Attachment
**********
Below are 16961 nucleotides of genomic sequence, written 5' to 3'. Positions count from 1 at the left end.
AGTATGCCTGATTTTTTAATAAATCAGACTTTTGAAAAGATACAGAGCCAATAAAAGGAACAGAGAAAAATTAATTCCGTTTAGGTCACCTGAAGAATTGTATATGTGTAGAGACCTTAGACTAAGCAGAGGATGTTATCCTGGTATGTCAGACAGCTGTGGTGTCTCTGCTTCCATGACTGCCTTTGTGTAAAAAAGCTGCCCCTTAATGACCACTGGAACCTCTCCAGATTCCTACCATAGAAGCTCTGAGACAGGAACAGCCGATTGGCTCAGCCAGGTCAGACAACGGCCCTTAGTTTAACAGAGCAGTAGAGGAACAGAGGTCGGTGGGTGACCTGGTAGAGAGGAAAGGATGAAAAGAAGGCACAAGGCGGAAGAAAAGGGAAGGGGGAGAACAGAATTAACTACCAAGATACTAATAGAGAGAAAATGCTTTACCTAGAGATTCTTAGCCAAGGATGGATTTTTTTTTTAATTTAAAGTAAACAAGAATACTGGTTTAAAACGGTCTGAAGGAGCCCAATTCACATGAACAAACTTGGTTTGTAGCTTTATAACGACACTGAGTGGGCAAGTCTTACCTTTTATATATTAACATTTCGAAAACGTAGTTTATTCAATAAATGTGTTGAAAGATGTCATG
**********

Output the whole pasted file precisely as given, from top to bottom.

Below are 16961 nucleotides of genomic sequence, written 5' to 3'. Positions count from 1 at the left end.
AGTATGCCTGATTTTTTAATAAATCAGACTTTTGAAAAGATACAGAGCCAATAAAAGGAACAGAGAAAAATTAATTCCGTTTAGGTCACCTGAAGAATTGTATATGTGTAGAGACCTTAGACTAAGCAGAGGATGTTATCCTGGTATGTCAGACAGCTGTGGTGTCTCTGCTTCCATGACTGCCTTTGTGTAAAAAAGCTGCCCCTTAATGACCACTGGAACCTCTCCAGATTCCTACCATAGAAGCTCTGAGACAGGAACAGCCGATTGGCTCAGCCAGGTCAGACAACGGCCCTTAGTTTAACAGAGCAGTAGAGGAACAGAGGTCGGTGGGTGACCTGGTAGAGAGGAAAGGATGAAAAGAAGGCACAAGGCGGAAGAAAAGGGAAGGGGGAGAACAGAATTAACTACCAAGATACTAATAGAGAGAAAATGCTTTACCTAGAGATTCTTAGCCAAGGATGGATTTTTTTTTTAATTTAAAGTAAACAAGAATACTGGTTTAAAACGGTCTGAAGGAGCCCAATTCACATGAACAAACTTGGTTTGTAGCTTTATAACGACACTGAGTGGGCAAGTCTTACCTTTTATATATTAACATTTCGAAAACGTAGTTTATTCAATAAATGTGTTGAAAGATGTCATG